Tech meetings are down, but not out. That's the word from a new survey just out from CMI's sister magazine Technology Meetings.

Almost a third of respondents (28 percent) say they plan to hold fewer meetings in 2001, and for the meetings that will go on, 40 percent expect a decline in attendance. An equal number expect a decline in exhibitors.

Technology event planners will wrestle with cancellation and attrition clauses this year, but most are taking the long-term view. Asked to characterize the effect of the economic slowdown on meetings, only 7.2 percent called the situation “very significant,” with another 20 percent labeling it “significant.” More than a third (36 percent) say the economy's impact on meetings is “not significant,” with about an equal number considering the impact to be “somewhat significant.”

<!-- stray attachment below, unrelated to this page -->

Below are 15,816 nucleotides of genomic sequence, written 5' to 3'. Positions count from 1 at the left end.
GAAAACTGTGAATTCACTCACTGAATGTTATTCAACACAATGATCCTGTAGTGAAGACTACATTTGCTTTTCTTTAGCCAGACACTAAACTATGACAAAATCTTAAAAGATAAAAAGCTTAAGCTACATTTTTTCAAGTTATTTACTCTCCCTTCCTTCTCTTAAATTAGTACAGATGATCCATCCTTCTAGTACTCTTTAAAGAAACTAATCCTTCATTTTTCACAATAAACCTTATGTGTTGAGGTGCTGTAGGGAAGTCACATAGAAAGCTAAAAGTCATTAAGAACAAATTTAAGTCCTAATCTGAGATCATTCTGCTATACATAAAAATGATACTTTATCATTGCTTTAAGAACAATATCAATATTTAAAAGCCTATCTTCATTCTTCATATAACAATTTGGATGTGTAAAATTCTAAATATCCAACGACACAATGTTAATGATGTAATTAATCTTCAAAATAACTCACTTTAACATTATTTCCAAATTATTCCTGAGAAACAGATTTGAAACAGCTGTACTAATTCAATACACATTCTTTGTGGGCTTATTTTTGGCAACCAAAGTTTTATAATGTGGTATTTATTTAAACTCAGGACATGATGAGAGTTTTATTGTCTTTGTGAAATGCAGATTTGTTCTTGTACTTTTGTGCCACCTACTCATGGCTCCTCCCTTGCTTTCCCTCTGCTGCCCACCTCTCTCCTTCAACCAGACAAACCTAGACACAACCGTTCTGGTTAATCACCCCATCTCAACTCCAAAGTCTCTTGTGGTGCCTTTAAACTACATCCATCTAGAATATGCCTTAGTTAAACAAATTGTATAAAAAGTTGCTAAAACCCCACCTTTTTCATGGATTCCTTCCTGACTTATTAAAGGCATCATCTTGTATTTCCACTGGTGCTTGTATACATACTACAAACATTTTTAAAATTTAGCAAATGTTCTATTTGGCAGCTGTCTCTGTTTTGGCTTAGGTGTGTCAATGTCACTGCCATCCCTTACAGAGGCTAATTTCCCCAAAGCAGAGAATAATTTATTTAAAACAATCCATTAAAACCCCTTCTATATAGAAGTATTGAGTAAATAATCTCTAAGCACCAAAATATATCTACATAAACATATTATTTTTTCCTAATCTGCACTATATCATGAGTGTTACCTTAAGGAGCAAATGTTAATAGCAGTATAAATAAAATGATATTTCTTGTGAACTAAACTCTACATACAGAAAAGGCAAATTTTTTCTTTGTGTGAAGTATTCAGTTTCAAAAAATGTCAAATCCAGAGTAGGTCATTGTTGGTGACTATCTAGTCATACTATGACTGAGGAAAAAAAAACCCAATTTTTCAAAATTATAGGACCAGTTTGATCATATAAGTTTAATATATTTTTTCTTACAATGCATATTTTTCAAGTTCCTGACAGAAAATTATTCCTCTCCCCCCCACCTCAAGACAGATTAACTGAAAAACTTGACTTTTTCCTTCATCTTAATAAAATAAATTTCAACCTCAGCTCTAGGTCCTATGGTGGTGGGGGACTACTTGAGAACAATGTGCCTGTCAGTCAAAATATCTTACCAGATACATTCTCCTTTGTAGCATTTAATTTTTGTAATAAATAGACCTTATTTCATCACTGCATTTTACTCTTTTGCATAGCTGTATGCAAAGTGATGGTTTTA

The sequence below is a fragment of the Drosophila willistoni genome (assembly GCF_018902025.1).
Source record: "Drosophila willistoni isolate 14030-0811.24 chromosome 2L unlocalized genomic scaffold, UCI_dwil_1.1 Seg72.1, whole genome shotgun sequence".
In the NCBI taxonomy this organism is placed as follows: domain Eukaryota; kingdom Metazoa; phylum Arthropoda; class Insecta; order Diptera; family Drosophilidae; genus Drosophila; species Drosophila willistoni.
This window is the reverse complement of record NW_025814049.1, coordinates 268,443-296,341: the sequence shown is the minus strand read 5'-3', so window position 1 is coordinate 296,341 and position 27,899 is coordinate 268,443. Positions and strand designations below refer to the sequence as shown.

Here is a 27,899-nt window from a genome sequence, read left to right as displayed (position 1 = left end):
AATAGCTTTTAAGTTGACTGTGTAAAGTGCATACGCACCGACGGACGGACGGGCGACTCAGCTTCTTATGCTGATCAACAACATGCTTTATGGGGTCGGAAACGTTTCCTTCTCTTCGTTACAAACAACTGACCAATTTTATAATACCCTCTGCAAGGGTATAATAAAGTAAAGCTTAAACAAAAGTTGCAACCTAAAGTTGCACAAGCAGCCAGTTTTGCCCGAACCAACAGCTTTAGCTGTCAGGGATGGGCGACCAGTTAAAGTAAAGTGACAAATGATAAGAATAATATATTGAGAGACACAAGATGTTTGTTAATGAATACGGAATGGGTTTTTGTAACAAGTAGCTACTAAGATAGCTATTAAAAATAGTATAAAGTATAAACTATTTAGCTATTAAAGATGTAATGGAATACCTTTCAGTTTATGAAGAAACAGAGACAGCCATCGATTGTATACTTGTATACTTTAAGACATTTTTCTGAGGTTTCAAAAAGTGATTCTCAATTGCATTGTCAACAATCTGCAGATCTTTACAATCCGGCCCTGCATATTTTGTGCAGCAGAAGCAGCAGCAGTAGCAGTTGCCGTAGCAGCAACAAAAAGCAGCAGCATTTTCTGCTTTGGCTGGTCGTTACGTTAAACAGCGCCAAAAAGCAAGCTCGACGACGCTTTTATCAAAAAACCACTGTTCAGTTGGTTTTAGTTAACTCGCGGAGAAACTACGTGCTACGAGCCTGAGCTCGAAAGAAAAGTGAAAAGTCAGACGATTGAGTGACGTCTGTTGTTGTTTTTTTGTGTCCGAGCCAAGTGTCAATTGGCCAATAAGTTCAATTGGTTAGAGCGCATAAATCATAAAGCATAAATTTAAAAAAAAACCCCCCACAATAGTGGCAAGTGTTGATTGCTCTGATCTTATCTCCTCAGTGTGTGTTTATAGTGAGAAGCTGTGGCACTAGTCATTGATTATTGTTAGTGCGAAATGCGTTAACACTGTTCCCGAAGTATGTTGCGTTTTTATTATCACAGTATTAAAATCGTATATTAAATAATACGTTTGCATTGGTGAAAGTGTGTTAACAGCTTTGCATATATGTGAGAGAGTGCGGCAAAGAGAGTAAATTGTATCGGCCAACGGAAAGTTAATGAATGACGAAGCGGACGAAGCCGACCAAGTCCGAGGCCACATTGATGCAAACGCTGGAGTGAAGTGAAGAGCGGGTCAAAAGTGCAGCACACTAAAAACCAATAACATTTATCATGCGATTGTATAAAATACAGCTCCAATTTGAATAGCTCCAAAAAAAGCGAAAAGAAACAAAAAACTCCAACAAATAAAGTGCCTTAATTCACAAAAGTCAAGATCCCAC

Speculating on meetings and events for 2002, two out of three respondents don't expect the number of meetings they plan to be cut any more. Only 8 percent see further meeting cancellations; a third say they aren't sure what will happen.

The attendance slump is predicted to be a bit more intense. A quarter of the survey respondents have downsized their projections for 2002 meeting attendance, while another 18.5 percent aren't sure if they will or not.

The e-mail survey, conducted this May, received 125 responses from a random sampling of the readership of Technology Meetings.